We also explored the impact of including the current cash contribution schedule on the expected shortfall in ruin for both models (labelled as Model 1a and Model 2a), as shown by the second chart (Figure 2 in the linked paper Superflat – full document). The effect is material: the first scenarios where ruin starts to appear are about 5 years later but also the maximum shortfall is reduced to 1.2% from 5.8% for Model 2, and to 2.3% from 9.6% for Model 1. This result can be explained by that when the assets are fed extra cash contributions, there is (a) the simple fact of more assets but also (b) the impact of cash coming in reduces the amount of cash needing to be raised from asset sales, reducing the very real risk of cashflow negativity and the resulting path dependency of investment returns.
Extending the cash contribution schedule beyond the current recovery plans would naturally reduce these ruin scenarios even further, as would open schemes with the effect of new accrual of liabilities (with equivalent contributions) actually reducing ruin risks even more as this cashflow further reduces the path dependency of investment returns versus benefit payments to existing pensioners.
The greater good
Is this approach perfect? Probably not. But it will drive far more rational decision making by pension investors and result in useful economic activity from pension portfolios – there are hundreds of billions of pounds that can be re-allocated within pension funds’ existing holdings and £500bn of cash contributions from UK plc that could otherwise be used for corporate investment or dividends. The obvious counter argument to this approach is that a fixed discount rate mortgages the future of current employees for current pensioners (anecdotally, the people saying this generally have got DB pensions). In fact that is already the case – current DB beneficiaries have (and continue) to take disproportionate benefit relative to the younger workforce (typically DC). A flat discounting approach would redress that today, and provide a sustainable way of funding DB going forward. In an optimistic scenario we could reverse the trend of DB closures, and the future accrual process should greatly diminish the major remaining risk of path dependency of returns during negative cashflows.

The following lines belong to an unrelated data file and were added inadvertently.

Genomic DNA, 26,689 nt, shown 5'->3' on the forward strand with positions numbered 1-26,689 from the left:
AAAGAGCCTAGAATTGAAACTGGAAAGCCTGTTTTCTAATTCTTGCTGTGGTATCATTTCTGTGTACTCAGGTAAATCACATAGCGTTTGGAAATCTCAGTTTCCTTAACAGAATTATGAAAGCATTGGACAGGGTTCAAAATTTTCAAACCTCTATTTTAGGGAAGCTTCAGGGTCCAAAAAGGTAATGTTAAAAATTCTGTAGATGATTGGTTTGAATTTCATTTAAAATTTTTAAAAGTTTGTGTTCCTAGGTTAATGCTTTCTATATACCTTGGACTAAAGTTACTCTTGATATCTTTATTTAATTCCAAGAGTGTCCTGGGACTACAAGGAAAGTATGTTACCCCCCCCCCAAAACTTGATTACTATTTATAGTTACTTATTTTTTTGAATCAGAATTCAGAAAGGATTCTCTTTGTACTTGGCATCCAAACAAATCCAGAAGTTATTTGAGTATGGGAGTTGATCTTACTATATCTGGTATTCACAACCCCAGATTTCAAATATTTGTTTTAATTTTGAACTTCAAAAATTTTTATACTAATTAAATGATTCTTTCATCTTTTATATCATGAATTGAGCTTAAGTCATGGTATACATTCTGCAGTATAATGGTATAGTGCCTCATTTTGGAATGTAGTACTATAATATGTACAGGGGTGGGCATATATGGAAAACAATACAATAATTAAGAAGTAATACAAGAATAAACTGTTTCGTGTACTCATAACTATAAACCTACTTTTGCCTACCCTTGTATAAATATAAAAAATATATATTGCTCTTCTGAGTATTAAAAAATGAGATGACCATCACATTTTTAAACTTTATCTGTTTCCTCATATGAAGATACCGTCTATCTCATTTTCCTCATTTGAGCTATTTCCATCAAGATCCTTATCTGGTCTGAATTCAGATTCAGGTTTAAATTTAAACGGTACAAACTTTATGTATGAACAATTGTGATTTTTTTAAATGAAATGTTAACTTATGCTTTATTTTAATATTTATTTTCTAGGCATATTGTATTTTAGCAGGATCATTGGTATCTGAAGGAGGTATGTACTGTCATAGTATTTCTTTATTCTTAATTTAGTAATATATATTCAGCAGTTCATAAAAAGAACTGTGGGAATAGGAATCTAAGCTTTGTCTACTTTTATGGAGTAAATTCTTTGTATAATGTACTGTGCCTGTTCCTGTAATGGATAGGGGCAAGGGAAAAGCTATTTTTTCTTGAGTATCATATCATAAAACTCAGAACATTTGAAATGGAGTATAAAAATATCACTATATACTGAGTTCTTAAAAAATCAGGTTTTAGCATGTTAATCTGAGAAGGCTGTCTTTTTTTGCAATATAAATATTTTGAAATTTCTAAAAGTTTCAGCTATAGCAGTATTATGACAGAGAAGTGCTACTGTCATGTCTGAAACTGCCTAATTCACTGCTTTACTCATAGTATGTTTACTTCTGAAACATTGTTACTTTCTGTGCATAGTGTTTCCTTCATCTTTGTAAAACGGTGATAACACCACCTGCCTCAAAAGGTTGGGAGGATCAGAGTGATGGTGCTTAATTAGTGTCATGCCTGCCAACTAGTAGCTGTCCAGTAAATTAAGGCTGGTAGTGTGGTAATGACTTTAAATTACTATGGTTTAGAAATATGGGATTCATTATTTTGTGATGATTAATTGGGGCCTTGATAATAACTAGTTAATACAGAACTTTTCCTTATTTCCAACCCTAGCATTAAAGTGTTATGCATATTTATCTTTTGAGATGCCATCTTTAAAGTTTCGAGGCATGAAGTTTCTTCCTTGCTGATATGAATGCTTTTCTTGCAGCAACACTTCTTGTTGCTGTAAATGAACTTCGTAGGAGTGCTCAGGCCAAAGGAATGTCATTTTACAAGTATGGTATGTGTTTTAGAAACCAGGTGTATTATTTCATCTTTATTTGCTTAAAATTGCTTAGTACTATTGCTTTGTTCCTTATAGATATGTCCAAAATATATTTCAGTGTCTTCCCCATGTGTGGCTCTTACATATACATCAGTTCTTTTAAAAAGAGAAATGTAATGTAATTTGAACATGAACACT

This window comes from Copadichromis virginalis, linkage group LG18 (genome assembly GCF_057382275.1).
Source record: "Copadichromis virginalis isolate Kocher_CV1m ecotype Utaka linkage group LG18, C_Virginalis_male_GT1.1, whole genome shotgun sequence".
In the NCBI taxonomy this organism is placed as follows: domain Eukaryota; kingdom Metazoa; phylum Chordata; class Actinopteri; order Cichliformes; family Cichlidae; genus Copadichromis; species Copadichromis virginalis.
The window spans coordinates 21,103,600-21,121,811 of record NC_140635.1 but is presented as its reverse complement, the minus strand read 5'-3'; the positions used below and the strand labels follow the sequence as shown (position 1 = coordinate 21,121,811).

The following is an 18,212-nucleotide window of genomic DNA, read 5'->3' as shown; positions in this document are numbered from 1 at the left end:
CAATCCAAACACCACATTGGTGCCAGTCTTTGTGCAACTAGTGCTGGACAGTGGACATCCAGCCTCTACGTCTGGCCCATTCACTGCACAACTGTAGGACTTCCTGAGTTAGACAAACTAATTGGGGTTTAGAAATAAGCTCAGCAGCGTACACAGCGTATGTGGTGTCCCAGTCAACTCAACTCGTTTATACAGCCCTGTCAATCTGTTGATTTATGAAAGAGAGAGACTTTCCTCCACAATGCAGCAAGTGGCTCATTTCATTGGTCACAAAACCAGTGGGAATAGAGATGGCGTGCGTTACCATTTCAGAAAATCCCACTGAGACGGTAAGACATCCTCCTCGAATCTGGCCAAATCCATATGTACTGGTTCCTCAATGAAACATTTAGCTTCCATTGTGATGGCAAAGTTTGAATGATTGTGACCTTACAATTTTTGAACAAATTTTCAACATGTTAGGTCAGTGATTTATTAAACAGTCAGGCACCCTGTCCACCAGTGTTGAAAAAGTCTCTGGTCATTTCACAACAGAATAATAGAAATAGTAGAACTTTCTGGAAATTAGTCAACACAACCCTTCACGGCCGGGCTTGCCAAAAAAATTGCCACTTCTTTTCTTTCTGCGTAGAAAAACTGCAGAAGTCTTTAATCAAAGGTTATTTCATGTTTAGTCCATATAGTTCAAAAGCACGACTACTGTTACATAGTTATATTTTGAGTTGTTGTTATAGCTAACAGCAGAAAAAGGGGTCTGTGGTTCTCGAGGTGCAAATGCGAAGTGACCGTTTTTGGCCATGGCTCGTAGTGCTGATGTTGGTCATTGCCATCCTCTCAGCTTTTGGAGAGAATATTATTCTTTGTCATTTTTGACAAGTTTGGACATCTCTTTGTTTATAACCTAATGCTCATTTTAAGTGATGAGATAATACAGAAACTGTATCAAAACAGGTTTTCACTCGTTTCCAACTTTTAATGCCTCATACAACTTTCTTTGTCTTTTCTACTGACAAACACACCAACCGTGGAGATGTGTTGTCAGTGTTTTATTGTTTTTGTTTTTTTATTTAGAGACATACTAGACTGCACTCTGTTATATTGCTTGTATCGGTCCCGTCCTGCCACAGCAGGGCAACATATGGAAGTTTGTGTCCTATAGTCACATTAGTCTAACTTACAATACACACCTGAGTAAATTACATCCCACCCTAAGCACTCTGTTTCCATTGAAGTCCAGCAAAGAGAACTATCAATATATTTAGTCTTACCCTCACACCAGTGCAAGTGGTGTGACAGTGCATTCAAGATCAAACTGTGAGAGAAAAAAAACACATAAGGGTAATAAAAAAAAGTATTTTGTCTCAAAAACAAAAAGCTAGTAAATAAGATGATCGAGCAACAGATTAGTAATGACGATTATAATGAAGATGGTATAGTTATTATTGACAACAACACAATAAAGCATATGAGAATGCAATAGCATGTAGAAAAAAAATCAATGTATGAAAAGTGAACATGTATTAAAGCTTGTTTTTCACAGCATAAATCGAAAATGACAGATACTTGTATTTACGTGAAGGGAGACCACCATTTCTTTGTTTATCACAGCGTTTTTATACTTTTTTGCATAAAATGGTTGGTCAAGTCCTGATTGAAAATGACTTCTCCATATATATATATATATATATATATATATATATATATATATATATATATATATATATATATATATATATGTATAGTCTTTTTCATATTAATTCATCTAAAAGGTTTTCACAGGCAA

All told, a flat discount rate could drive almost £1tn of impact in the UK private sector (and further afield translated through multinationals), not to mention the impact on the public purse through additional tax receipts, as well as the recalculation of the public pensions liability itself as well. It would make the best case cost savings from the pooling of local authority pensions look like chicken feed in comparison, and drive even more market activity than quantitative easing was able to achieve.
It might even make DB affordable again for the rest of us.
It is the greatest good to the greatest number of people which is the measure of right and wrong. ~ Bentham
The views and opinions expressed here are solely those of the authors in their private capacity and do not express the views or opinions of Kempen Capital Management.